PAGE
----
There are risks and complications, some fairly common and others very rare, that you need to understand. Since tummyt tuck results are very personal, you need to weigh both sides, the benefits and the possible complications, and determine if a tummy tuck is in your best interest. Below are short explanations of these different risks. This list does not include less than optimal esthetic results or the possibility of revisional surgery. You need to discuss all these possible complications with the surgeon you select, knowing also that you will have to sign consent forms explaining that you understand all these risks.
You will have a scar following this procedure. The appearance, as well as the location of this scar is important. If you have a history of keloids in scarring (thick protruding scars), there is a high probability that your scar will not look nice following surgery. If your scars are smooth and fade to white after many years, you more than likely will not have a problem. After the scar has healed, a few surgeons suggest treatments with a fractional NdYag, CO2, or Erbium laser, in order to help blend the scar’s color in the surrounding skin. Some women have a vine tattooed around the scar in order to camouflage it.
Hematoma is bleeding under the skin after surgery. Just before and during surgery, a chemical called epinephrine is used to control your bleeding in the surgical area. By necessity, many small blood vessels will be cut during this procedure and following surgery, after your abdomen has been sewn back together, some of these capillaries will continue to bleed. Generally, they stop bleeding within 12 hours following surgery and this blood is either removed naturally from your body or through drains that your surgeon inserted during surgery. If it accumulates and begins to swell in an area, this is called a hematoma and your surgeon will have to intervene and drain this blood in a small secondary operation.
These happen rarely and when they happen they can be treated with antibiotics. However, untreated infections, especially those involving a hernia can be very dangerous and life threatening if not treated in time. Should you have swelling and or redness around the surgical area accompanied by a fever of over 100 degrees, contact your surgeon immediately.
It’s fairly common to have some accumulation of fluids in the surgical area underneath the skin following surgery. Your lymphatic system will usually drain this fluid over time. The time required for this to happen varies. Should there be pockets of fluid that do not drain naturally, your surgeon may either aspirate this fluid with a syringe or in the worst case scenario, be obliged to open the wound in a revisional procedure.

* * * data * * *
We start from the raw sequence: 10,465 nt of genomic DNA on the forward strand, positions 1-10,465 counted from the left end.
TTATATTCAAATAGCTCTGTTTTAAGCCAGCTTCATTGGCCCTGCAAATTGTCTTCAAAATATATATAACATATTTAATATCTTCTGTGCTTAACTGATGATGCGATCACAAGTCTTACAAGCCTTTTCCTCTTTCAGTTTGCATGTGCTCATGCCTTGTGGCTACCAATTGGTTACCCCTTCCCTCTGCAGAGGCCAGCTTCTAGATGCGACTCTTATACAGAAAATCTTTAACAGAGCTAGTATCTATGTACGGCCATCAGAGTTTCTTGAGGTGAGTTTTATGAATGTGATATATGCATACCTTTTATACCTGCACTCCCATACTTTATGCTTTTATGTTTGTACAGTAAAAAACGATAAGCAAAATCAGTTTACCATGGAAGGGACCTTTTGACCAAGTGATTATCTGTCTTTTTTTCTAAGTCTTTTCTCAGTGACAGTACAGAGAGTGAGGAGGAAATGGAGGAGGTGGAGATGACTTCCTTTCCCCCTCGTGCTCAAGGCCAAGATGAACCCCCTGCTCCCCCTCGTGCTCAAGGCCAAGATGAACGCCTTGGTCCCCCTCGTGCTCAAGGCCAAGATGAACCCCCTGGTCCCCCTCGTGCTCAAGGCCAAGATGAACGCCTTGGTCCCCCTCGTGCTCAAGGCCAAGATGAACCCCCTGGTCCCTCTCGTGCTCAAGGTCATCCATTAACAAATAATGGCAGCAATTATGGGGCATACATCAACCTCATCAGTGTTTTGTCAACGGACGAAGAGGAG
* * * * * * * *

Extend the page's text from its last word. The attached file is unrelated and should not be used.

Poor Wound Healing or Separation
This can happen particularly to people who smoke, but otherwise is not so common. Wound separation in healthy people is usually caused by physical activity. In the recovery section of this site we address the limitations of physical activity to avoid wound separation.
Other than the skin that must be cut and removed (dermal excisions), there is also a possibility of additional skin loss around the wound if you smoke, are in poor health, or if the skin does not reattach itself properly to the tissue below that is supplying blood.
Blood clots are very uncommon but dangerous if they occur in larger blood vessels
Numbness or Tingling of the Skin
This also happens infrequently and usually goes away with time. This is caused by small nerves severed during the operation.
These are also less common, particularly if you have had anesthesia before without complications and you are being monitored in an accredited facility by a board certified anestheologist. Accredited facilities have the necessary emergency equipment to handle emergency situations effectively. If you have had allergic reactions to any kinds of anesthetic drugs in the past, you must explain this to your surgeon.
This involves fat that “dies” inside your body because it lost its blood supply. Usually this fat is absorbed by the body and discharged through the lymphatic system. Sometimes, it needs to be surgically removed.
This is an esthetic problem that is rare unless you have certain skin conditions that affect the melanin in your skin. Or, if you have darker skin, you will have a greater risk of discoloration as compared to someone with very pale skin.
The most common problem is the placement of the belly button in a full tummy tuck. If one side of the body heals differently than the other, it could pull the belly button away from the center line of your body. Asymmetry is also more common just above or below the scar when comparing the tissue on both sides of the body.
Cardiac and Pulmonary Complications & Deep Vein Thrombosis
These are very rare complications that can be fatal, particularly if the surgery is not in a hospital or an accredited outpatient facility where they have the necessary emergency equipment to handle these kinds of situations. If you have a history of heart problems your surgeon will either not operate on you or require that it be in a hospital.
There are just a few other possible risks and complications that you need to discuss with your surgeon. These are looseness of skin, pain, persistent swelling in the legs, and nerve damage.